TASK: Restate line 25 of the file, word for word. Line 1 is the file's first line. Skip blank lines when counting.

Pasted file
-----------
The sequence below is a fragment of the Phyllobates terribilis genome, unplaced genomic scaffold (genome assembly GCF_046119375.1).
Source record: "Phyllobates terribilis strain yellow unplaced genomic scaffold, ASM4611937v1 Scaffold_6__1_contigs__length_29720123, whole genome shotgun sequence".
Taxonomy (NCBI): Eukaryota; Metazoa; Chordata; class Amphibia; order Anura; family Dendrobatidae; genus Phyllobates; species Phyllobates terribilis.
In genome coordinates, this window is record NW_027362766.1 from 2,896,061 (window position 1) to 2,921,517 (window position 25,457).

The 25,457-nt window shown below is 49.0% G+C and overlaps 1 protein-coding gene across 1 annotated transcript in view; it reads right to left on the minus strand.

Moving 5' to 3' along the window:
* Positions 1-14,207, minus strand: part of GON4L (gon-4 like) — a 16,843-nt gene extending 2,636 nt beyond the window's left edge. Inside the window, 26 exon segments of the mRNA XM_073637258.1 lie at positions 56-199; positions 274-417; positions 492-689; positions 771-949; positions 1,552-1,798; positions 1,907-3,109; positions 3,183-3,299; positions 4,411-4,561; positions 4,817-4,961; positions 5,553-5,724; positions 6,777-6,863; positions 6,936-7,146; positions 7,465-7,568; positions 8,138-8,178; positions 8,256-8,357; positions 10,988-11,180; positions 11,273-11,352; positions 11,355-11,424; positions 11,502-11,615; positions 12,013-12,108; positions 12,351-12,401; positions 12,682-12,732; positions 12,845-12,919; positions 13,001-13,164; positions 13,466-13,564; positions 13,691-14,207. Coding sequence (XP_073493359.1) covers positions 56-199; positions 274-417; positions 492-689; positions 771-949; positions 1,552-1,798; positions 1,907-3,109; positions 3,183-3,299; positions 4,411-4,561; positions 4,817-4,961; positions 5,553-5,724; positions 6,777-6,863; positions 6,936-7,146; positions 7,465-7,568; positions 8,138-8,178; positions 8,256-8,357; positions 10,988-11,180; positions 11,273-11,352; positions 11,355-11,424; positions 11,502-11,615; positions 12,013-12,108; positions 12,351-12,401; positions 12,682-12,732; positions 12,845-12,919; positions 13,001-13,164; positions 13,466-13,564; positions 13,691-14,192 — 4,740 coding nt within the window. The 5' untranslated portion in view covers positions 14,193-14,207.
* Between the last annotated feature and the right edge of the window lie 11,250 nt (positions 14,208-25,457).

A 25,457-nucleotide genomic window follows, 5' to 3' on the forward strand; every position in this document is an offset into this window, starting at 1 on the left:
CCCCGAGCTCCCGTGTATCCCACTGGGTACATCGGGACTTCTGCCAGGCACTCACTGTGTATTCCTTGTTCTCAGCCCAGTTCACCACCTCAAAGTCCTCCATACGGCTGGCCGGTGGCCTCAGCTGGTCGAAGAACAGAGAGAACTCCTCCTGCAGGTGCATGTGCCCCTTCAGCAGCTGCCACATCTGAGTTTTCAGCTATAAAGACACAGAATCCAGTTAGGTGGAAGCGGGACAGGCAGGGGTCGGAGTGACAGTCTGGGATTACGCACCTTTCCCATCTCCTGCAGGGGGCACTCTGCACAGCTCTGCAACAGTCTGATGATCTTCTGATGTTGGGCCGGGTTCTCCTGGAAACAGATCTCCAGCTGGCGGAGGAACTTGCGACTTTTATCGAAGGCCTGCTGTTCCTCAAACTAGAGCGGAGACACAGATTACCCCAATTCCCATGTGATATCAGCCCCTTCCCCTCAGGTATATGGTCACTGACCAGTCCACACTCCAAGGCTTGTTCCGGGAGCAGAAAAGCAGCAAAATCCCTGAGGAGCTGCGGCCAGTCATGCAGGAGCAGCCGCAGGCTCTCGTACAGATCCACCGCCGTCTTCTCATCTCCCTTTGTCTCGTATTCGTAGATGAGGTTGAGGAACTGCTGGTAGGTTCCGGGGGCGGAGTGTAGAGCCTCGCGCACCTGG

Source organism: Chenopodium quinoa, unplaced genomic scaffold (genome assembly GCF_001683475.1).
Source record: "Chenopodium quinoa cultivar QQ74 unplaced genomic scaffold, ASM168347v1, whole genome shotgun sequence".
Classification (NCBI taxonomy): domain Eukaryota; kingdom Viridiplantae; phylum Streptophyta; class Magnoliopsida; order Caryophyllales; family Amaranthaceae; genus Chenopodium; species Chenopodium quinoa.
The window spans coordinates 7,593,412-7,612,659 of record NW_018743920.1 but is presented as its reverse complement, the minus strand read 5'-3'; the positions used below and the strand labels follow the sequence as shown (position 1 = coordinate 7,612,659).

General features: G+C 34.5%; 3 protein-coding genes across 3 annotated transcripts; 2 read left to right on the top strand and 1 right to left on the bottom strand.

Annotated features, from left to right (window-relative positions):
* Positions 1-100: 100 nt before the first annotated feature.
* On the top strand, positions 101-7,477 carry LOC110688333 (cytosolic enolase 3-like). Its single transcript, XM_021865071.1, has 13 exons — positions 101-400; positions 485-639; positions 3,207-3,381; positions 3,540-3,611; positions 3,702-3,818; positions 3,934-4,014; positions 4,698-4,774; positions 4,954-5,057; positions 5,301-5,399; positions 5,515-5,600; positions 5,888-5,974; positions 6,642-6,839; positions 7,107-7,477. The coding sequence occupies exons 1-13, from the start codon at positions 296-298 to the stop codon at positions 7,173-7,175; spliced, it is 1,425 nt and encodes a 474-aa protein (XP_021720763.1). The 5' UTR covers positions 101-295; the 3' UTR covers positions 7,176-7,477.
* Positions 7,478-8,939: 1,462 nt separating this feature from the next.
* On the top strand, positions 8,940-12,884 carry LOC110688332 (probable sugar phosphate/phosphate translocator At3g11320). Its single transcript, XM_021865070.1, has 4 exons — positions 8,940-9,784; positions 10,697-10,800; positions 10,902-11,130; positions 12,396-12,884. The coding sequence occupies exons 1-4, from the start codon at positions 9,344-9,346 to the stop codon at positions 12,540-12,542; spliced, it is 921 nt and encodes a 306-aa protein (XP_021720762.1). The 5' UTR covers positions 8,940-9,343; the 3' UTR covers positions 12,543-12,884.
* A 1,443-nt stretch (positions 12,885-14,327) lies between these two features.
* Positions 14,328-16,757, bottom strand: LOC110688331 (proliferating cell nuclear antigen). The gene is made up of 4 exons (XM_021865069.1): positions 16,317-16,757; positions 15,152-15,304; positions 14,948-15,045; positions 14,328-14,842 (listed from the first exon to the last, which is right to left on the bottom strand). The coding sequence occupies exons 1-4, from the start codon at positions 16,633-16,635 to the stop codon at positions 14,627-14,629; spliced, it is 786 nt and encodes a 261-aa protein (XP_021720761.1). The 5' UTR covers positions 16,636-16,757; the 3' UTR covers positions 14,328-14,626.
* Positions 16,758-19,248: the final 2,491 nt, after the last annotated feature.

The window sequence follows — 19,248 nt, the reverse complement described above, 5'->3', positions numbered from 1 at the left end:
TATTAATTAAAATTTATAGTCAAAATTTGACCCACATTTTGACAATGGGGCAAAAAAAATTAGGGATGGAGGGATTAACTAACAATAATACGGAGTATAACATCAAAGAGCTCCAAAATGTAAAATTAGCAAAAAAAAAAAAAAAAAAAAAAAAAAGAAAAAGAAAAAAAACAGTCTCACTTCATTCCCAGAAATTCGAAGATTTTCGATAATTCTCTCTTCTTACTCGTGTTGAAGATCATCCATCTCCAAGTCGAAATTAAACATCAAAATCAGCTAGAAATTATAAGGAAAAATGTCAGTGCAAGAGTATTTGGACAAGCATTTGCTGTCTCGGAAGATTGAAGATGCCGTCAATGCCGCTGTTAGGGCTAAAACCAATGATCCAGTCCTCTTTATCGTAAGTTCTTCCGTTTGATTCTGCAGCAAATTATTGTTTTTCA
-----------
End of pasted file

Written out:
TATTAATTAAAATTTATAGTCAAAATTTGACCCACATTTTGACAATGGGGCAAAAAAAATTAGGGATGGAGGGATTAACTAACAATAATACGGAGTATAACATCAAAGAGCTCCAAAATGTAAAATTAGCAAAAAAAAAAAAAAAAAAAAAAAAAAGAAAAAGAAAAAAAACAGTCTCACTTCATTCCCAGAAATTCGAAGATTTTCGATAATTCTCTCTTCTTACTCGTGTTGAAGATCATCCATCTCCAAGTCGAAATTAAACATCAAAATCAGCTAGAAATTATAAGGAAAAATGTCAGTGCAAGAGTATTTGGACAAGCATTTGCTGTCTCGGAAGATTGAAGATGCCGTCAATGCCGCTGTTAGGGCTAAAACCAATGATCCAGTCCTCTTTATCGTAAGTTCTTCCGTTTGATTCTGCAGCAAATTATTGTTTTTCA